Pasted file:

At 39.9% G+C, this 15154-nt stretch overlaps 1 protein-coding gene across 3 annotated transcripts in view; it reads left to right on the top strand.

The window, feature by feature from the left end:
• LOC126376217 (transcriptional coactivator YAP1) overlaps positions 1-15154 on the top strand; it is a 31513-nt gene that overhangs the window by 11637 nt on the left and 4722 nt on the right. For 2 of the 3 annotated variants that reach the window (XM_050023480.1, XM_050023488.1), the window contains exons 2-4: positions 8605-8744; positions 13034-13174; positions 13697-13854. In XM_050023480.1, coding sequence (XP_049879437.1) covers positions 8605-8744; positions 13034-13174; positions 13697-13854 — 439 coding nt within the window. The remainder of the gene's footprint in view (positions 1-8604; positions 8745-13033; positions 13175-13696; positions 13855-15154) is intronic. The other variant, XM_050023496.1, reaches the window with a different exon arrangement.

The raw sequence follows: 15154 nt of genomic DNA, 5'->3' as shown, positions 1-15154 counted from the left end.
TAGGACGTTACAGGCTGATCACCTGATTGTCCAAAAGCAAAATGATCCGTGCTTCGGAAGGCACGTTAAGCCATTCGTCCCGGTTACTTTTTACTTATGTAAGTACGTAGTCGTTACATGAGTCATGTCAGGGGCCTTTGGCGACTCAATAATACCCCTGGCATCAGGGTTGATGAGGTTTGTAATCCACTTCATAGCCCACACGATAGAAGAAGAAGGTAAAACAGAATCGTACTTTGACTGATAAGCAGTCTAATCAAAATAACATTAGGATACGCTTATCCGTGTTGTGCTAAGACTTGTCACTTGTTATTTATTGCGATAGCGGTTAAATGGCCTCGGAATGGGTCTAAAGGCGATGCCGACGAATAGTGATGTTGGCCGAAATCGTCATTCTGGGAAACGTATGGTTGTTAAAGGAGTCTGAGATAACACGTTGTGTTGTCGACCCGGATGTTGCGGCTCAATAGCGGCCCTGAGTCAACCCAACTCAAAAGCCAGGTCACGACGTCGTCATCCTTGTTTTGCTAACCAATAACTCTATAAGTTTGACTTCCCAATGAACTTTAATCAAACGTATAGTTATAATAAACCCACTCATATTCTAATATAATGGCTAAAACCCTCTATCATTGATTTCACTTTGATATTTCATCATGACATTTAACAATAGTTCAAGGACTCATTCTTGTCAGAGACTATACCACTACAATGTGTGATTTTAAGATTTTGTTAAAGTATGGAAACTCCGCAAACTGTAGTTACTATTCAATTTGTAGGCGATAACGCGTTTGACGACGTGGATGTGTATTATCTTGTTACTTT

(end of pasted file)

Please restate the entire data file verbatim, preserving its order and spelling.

At 39.9% G+C, this 15154-nt stretch overlaps 1 protein-coding gene across 3 annotated transcripts in view; it reads left to right on the top strand.

The window, feature by feature from the left end:
• LOC126376217 (transcriptional coactivator YAP1) overlaps positions 1-15154 on the top strand; it is a 31513-nt gene that overhangs the window by 11637 nt on the left and 4722 nt on the right. For 2 of the 3 annotated variants that reach the window (XM_050023480.1, XM_050023488.1), the window contains exons 2-4: positions 8605-8744; positions 13034-13174; positions 13697-13854. In XM_050023480.1, coding sequence (XP_049879437.1) covers positions 8605-8744; positions 13034-13174; positions 13697-13854 — 439 coding nt within the window. The remainder of the gene's footprint in view (positions 1-8604; positions 8745-13033; positions 13175-13696; positions 13855-15154) is intronic. The other variant, XM_050023496.1, reaches the window with a different exon arrangement.

The raw sequence follows: 15154 nt of genomic DNA, 5'->3' as shown, positions 1-15154 counted from the left end.
TAGGACGTTACAGGCTGATCACCTGATTGTCCAAAAGCAAAATGATCCGTGCTTCGGAAGGCACGTTAAGCCATTCGTCCCGGTTACTTTTTACTTATGTAAGTACGTAGTCGTTACATGAGTCATGTCAGGGGCCTTTGGCGACTCAATAATACCCCTGGCATCAGGGTTGATGAGGTTTGTAATCCACTTCATAGCCCACACGATAGAAGAAGAAGGTAAAACAGAATCGTACTTTGACTGATAAGCAGTCTAATCAAAATAACATTAGGATACGCTTATCCGTGTTGTGCTAAGACTTGTCACTTGTTATTTATTGCGATAGCGGTTAAATGGCCTCGGAATGGGTCTAAAGGCGATGCCGACGAATAGTGATGTTGGCCGAAATCGTCATTCTGGGAAACGTATGGTTGTTAAAGGAGTCTGAGATAACACGTTGTGTTGTCGACCCGGATGTTGCGGCTCAATAGCGGCCCTGAGTCAACCCAACTCAAAAGCCAGGTCACGACGTCGTCATCCTTGTTTTGCTAACCAATAACTCTATAAGTTTGACTTCCCAATGAACTTTAATCAAACGTATAGTTATAATAAACCCACTCATATTCTAATATAATGGCTAAAACCCTCTATCATTGATTTCACTTTGATATTTCATCATGACATTTAACAATAGTTCAAGGACTCATTCTTGTCAGAGACTATACCACTACAATGTGTGATTTTAAGATTTTGTTAAAGTATGGAAACTCCGCAAACTGTAGTTACTATTCAATTTGTAGGCGATAACGCGTTTGACGACGTGGATGTGTATTATCTTGTTACTTT